Friday, July 13, 2012

mixtape no.1

Image via tumblr

Threw together my very own mixtape suited for a relaxing, lazy summer setting. You can find the tracklisting above which I've edited onto this gorgeous sea/sunset landscape of a photographer of whom I wish someone had sourced through Tumblr. Have a listen with the embedded player below, or if that gives you trouble you can find this playlist here.

Sunday, July 1, 2012

how to make your own light shield

After purchasing the Impossible Project PX 680 polaroid film, I've found that many people online note that the film is extremely light sensitive. The first few seconds of when the picture ejects is crucial to how the film develops. Without being shielded from light immediately, you may end up with a terribly overexposed and low contrast photo.

I've seen a few ways that you can shield your images, which you can view in
this video here, but I've come up with a slightly different method that is hands-free and that I think will be more efficient. Here's a simple tutorial on how to make an envelope light shield for box-type polaroid cameras.

You will need:

  • A 4x6 envelope

  • Utility knife or scissors

  • A ruler

  • Masking tape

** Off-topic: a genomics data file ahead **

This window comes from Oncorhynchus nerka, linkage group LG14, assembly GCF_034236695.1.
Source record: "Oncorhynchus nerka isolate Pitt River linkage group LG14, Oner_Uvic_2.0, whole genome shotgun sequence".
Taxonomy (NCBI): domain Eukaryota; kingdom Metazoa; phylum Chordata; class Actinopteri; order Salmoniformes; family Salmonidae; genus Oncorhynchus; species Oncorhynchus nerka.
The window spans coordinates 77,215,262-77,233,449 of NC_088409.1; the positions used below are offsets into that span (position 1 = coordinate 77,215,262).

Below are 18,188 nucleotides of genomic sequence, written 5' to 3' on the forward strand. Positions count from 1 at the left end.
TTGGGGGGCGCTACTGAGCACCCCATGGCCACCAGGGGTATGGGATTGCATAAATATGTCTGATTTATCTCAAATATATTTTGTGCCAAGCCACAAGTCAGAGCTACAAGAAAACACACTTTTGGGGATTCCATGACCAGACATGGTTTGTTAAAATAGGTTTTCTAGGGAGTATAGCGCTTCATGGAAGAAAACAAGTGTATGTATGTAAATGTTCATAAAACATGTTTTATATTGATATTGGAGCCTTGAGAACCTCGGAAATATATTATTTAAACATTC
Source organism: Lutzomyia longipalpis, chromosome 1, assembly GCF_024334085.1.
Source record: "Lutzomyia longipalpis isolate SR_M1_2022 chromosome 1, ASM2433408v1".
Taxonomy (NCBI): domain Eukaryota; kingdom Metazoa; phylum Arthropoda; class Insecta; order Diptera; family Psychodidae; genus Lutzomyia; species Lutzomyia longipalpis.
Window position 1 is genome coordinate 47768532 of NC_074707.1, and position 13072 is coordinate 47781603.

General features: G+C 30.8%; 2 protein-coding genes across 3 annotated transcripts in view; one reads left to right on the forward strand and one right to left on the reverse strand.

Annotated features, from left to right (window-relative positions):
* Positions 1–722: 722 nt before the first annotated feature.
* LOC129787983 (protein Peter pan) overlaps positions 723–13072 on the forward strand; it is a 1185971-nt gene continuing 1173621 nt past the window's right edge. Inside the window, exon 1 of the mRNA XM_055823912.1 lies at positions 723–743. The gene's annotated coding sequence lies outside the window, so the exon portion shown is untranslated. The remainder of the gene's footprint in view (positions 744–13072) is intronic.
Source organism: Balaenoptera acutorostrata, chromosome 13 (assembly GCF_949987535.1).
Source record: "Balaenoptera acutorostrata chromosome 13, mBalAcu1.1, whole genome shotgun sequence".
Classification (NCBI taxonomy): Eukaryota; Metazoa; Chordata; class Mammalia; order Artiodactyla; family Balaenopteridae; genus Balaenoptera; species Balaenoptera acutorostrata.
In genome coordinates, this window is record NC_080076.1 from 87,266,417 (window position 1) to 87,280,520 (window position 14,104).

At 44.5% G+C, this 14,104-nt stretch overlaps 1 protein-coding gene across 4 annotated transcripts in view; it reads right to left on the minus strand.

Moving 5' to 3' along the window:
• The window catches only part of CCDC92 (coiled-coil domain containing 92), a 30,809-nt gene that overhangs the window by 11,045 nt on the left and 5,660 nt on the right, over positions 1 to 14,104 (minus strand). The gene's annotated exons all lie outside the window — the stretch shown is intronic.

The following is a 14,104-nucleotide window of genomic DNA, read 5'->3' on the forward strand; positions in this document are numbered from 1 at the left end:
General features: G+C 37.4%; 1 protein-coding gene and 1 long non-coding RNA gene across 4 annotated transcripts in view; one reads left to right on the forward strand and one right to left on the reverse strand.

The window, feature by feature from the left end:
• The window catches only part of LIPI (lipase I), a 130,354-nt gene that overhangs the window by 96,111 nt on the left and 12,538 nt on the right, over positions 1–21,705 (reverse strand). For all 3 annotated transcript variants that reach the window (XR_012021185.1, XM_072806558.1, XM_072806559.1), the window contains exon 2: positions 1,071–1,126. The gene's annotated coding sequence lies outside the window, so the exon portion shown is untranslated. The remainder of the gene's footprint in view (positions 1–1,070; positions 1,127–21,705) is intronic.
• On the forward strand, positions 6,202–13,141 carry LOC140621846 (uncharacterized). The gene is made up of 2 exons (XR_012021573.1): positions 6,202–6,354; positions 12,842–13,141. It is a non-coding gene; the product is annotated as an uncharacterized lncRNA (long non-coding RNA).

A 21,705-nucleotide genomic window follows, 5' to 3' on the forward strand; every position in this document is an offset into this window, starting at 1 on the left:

Step 1: Lick that envelope! You'll want to seal your envelope firstly.

Step 2: An incision. Using the diagram below as guide, cut along the dotted line slicing open one far end of your envelope on the edge and slightly around the corners. After you've done this, fold both sides away from each other along the solid line.

You should end up with your envelope looking like this:

Step 3: Assemble. Using a piece of tape stick one of the flaps above the opening where the picture ejects...

...and adhere the other flap below the camera. Like so:

And voila!

In a few easy steps you have an envelope light shield. You can store the light shield seperately in your bag while travelling and simply tape it on when you're ready to shoot. I find it best to keep a few extra pieces of tape handy by sticking them to the bottom of the camera, so you won't have to worry about carrying around a roll of tape.

You no longer have to worry about finding a surface to develop your images face down because the images will eject directly into the envelope. It's also more compact than using a film box to catch your pictures. Make sure to let your pictures develop for at least 10 to 20 minutes before having a peak!

Happy shooting! (pictures not guns)